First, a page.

Opposition leader Viktor Yushchenko apparently won Ukraine's presidency Monday, but his rival, Premier Viktor Yanukovych, said he would challenge the result.
Yushchenko is ahead almost 8 percent
The beaming hero of the "orange revolution" that shook Ukraine to its core for weeks appeared in front of hordes of reporters and activists at his campaign headquarters in the early hours of Monday to claim victory.
"It has happened," he said to wild cheers and applause.
"For 14 years we have been independent, but now we are free. This is a victory for the Ukrainian people, for the Ukrainian nation," the 50-year-old former prime minister said as his audience broke into applause and chants of "Yu-shchenk-ko! Yu-shchen-ko!"
With 99.76 percent of polling precincts having reported, official results gave Yushchenko an unassailable lead of 52.07 percent to 44.13 percent for Yanukovych, equivalent to some 2.3 million votes, according to the central electoral commission. Turnout was 77.22 percent.
Yushchenko's victory marked a political watershed in a country where only last month national, television had all but banished him from the air and Russian President Vladimir Putin publicly endorsed Yanukovych as the new president.
The 54-year-old Yanukovych was officially declared winner of a Nov. 21 presidential ballot and was twice congratulated by Putin but, charging fraud, Yushchenko refused to concede and organized mass "orange revolution" protests in Kiev before the supreme court threw out the poll due to huge ballot fraud.
"Today we are turning the page on human disrespect, censorship, lies and violence," he said. "People who were dragging the country toward the abyss are today stepping into the past."
Victory for Viktor Yushchenko
After speaking at his campaign headquarters, Yushchenko returned to Kiev's central Independence Square that has become the focal point of the "orange revolution," where he told tens of thousands of cheering supporters waving orange flags, that "an independent and free Ukraine now lies before us."
He repeated his call however for his supporters to remain in the square until he is officially confirmed as the winner of the election. Throughout the night, Independence Square was again the scene of a raucous and jubilant pro-Yushchenko street party.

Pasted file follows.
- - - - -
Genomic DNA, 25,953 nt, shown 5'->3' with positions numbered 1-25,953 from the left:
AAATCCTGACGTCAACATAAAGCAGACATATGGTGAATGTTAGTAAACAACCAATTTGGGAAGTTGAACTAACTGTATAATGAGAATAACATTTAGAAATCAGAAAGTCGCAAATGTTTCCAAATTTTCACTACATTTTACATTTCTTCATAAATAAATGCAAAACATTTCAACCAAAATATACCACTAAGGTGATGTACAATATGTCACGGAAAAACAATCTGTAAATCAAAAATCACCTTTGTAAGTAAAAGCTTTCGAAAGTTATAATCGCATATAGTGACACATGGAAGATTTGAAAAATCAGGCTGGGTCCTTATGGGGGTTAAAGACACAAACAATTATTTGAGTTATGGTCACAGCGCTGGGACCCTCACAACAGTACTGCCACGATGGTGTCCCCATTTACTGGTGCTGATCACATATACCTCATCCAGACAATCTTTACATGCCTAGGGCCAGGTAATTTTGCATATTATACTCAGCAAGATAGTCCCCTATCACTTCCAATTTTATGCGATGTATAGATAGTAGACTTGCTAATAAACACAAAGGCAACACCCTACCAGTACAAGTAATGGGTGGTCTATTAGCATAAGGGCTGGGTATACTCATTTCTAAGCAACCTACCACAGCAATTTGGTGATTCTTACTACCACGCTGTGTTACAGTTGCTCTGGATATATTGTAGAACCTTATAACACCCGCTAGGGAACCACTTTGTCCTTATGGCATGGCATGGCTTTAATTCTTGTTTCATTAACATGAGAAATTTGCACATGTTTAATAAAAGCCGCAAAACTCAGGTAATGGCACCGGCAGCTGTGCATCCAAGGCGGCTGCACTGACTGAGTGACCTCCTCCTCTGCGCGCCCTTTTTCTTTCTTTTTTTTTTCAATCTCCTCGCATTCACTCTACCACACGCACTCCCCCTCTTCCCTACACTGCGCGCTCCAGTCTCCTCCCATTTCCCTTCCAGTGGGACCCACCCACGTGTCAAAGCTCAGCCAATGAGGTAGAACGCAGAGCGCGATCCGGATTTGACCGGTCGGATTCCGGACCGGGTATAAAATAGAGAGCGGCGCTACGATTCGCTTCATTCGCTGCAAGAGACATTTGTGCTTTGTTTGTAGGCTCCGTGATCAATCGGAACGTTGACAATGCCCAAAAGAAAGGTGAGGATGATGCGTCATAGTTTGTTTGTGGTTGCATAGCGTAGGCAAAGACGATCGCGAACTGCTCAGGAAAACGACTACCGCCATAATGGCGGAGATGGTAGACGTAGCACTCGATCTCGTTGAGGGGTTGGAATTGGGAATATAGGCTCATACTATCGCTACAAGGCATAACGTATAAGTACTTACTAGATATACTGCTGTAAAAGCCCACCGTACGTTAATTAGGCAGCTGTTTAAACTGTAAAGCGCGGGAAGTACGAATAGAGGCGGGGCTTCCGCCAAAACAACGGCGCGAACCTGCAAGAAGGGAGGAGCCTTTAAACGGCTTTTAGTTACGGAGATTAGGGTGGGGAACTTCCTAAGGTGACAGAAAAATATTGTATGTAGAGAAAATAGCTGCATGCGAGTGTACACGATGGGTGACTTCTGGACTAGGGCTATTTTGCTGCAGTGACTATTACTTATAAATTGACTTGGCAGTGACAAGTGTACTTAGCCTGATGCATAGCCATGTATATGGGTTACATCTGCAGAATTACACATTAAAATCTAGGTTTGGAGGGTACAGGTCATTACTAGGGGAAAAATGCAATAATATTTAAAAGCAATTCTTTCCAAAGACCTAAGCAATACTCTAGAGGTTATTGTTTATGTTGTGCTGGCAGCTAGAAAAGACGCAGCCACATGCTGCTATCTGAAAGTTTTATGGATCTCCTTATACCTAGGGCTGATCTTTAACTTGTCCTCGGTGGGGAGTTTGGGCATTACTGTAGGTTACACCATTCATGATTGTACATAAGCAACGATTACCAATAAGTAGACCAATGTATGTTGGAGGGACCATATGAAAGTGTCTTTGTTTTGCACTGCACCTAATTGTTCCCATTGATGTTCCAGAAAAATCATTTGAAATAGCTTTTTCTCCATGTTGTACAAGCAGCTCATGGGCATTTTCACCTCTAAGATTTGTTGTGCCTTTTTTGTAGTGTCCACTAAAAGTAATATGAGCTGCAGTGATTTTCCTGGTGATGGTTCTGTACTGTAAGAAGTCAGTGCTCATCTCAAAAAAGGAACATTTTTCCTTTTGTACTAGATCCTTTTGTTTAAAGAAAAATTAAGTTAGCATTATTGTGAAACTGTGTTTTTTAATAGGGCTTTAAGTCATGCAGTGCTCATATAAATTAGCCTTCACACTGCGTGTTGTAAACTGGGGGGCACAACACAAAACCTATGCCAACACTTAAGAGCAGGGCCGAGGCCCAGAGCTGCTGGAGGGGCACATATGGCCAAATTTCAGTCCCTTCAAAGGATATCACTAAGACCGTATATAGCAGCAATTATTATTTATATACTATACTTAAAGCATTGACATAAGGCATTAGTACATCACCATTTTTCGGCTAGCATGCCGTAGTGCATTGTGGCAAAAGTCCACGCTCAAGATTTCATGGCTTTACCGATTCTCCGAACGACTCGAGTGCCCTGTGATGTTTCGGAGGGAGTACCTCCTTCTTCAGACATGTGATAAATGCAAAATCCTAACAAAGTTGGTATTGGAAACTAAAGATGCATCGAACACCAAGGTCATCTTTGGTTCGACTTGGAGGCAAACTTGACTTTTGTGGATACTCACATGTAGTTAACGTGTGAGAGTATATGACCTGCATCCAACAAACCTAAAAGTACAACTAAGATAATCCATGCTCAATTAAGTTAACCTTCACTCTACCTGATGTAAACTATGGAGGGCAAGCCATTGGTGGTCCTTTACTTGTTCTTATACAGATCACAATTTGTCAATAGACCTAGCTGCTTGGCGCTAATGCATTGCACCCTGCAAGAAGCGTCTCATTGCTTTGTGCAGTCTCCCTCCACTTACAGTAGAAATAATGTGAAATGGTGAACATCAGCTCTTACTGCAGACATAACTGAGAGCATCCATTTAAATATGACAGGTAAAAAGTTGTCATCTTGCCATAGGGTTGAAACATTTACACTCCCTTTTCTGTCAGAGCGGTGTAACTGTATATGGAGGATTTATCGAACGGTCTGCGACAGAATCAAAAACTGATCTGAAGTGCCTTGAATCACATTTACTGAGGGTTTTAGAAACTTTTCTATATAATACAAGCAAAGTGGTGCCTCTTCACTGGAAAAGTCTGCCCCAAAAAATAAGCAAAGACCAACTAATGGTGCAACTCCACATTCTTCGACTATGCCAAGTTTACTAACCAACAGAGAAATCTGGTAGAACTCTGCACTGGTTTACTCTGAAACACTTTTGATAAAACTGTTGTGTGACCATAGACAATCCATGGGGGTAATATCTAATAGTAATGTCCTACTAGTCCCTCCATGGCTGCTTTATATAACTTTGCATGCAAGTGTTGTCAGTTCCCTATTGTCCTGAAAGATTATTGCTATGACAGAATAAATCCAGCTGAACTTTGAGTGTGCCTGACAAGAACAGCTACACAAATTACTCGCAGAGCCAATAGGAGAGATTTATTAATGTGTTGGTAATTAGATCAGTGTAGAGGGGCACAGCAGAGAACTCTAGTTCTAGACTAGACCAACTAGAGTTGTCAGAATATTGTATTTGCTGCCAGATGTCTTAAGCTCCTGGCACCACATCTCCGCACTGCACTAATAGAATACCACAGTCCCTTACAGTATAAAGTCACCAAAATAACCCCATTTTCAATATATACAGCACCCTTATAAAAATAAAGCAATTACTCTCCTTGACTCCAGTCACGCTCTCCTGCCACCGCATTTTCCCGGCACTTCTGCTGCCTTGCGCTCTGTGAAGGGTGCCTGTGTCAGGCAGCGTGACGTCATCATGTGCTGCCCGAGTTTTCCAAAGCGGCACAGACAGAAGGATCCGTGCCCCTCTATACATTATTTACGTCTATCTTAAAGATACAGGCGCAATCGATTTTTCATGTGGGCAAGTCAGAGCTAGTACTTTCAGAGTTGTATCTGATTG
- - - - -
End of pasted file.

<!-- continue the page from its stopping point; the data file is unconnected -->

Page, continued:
Yanukovych refuses to concede
Yanukovych meanwhile refused to concede and vowed to ask the supreme court to throw out official results.
"I will never acknowledge such a defeat because the constitution and human rights were violated," he said in televised remarks. "We have lost nothing. We intend to get the supreme court to review the outcome of the election and to cancel the results."
Ukrainian Prime Minister and presidential candidate Viktor Yanukovich leaves the booth after filling in his ballot for the presidential elections in Kiev, Sunday, 26 December 2004
Yanukovych (photo) charged that 4.8 million people in Ukraine did not vote due to complications and confusion arising from the new election law adopted after the contested Nov. 21 ballot. He implied that the Yushchenko campaign bore responsibility for the deaths of eight people, most of them elderly, who would previously have qualified for "home-voting" rights that were
scrapped in the new election law and only restored to them in an 11th-hour Saturday court decision.
"No victory is worth people dying," he said. "Who will accept responsibility for those deaths, I'd like to know. It is the authors of the law."
OSCE to issue election report
Some 12,500 observers from dozens of international and domestic institutions and a number of foreign governments were registered to monitor the voting, compared to the 5,000 who observed the previous runoff vote.
The Organisation for Cooperation and Security in Europe (OSCE), which had criticized the Nov. 21 ballot as undemocratic, was to issue its report later Monday.
Apart from the national and international tensions it has generated, the Ukrainian election campaign was marked by a dioxin poisoning episode that took Yushchenko off the stump last September with a severe illness that has left his face sallow, puffy and pock-marked. Yushchenko has insisted it was an attempt to murder him. He fell ill the day after having dinner with the chief of Ukraine's SBU intelligence service, Ihor Smeshko, who has denied that he or his agency had any role in the poisoning.